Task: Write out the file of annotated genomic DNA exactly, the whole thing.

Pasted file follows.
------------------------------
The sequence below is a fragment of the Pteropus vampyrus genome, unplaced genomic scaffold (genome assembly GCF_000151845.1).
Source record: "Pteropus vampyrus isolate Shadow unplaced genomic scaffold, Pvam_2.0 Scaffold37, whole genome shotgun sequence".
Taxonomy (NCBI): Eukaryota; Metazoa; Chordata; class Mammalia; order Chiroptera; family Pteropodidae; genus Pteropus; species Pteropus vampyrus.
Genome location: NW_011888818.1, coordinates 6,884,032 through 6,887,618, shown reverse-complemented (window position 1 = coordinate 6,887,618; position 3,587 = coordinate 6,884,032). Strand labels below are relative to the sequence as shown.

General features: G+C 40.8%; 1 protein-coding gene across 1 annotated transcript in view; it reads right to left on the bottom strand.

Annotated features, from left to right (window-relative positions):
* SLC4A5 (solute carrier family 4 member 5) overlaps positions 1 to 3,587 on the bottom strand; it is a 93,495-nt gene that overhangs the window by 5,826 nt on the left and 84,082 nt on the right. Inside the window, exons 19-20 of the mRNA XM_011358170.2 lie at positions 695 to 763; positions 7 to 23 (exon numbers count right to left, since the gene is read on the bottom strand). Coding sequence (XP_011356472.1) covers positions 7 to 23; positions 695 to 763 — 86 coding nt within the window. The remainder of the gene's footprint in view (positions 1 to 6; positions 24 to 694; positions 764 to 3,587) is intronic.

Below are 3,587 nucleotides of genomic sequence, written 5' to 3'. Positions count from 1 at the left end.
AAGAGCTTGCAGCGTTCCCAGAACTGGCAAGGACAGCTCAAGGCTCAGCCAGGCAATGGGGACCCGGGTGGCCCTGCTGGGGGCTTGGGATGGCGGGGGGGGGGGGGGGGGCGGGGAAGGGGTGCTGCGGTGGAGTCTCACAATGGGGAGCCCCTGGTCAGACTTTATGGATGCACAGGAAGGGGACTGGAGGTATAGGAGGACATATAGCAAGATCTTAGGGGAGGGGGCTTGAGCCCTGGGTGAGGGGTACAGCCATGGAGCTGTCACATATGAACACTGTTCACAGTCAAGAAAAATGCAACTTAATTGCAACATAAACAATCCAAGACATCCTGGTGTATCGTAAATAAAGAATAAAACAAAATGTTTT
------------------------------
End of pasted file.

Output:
The sequence below is a fragment of the Pteropus vampyrus genome, unplaced genomic scaffold (genome assembly GCF_000151845.1).
Source record: "Pteropus vampyrus isolate Shadow unplaced genomic scaffold, Pvam_2.0 Scaffold37, whole genome shotgun sequence".
Taxonomy (NCBI): Eukaryota; Metazoa; Chordata; class Mammalia; order Chiroptera; family Pteropodidae; genus Pteropus; species Pteropus vampyrus.
Genome location: NW_011888818.1, coordinates 6,884,032 through 6,887,618, shown reverse-complemented (window position 1 = coordinate 6,887,618; position 3,587 = coordinate 6,884,032). Strand labels below are relative to the sequence as shown.

General features: G+C 40.8%; 1 protein-coding gene across 1 annotated transcript in view; it reads right to left on the bottom strand.

Annotated features, from left to right (window-relative positions):
* SLC4A5 (solute carrier family 4 member 5) overlaps positions 1 to 3,587 on the bottom strand; it is a 93,495-nt gene that overhangs the window by 5,826 nt on the left and 84,082 nt on the right. Inside the window, exons 19-20 of the mRNA XM_011358170.2 lie at positions 695 to 763; positions 7 to 23 (exon numbers count right to left, since the gene is read on the bottom strand). Coding sequence (XP_011356472.1) covers positions 7 to 23; positions 695 to 763 — 86 coding nt within the window. The remainder of the gene's footprint in view (positions 1 to 6; positions 24 to 694; positions 764 to 3,587) is intronic.

Below are 3,587 nucleotides of genomic sequence, written 5' to 3'. Positions count from 1 at the left end.
AAGAGCTTGCAGCGTTCCCAGAACTGGCAAGGACAGCTCAAGGCTCAGCCAGGCAATGGGGACCCGGGTGGCCCTGCTGGGGGCTTGGGATGGCGGGGGGGGGGGGGGGGGCGGGGAAGGGGTGCTGCGGTGGAGTCTCACAATGGGGAGCCCCTGGTCAGACTTTATGGATGCACAGGAAGGGGACTGGAGGTATAGGAGGACATATAGCAAGATCTTAGGGGAGGGGGCTTGAGCCCTGGGTGAGGGGTACAGCCATGGAGCTGTCACATATGAACACTGTTCACAGTCAAGAAAAATGCAACTTAATTGCAACATAAACAATCCAAGACATCCTGGTGTATCGTAAATAAAGAATAAAACAAAATGTTTT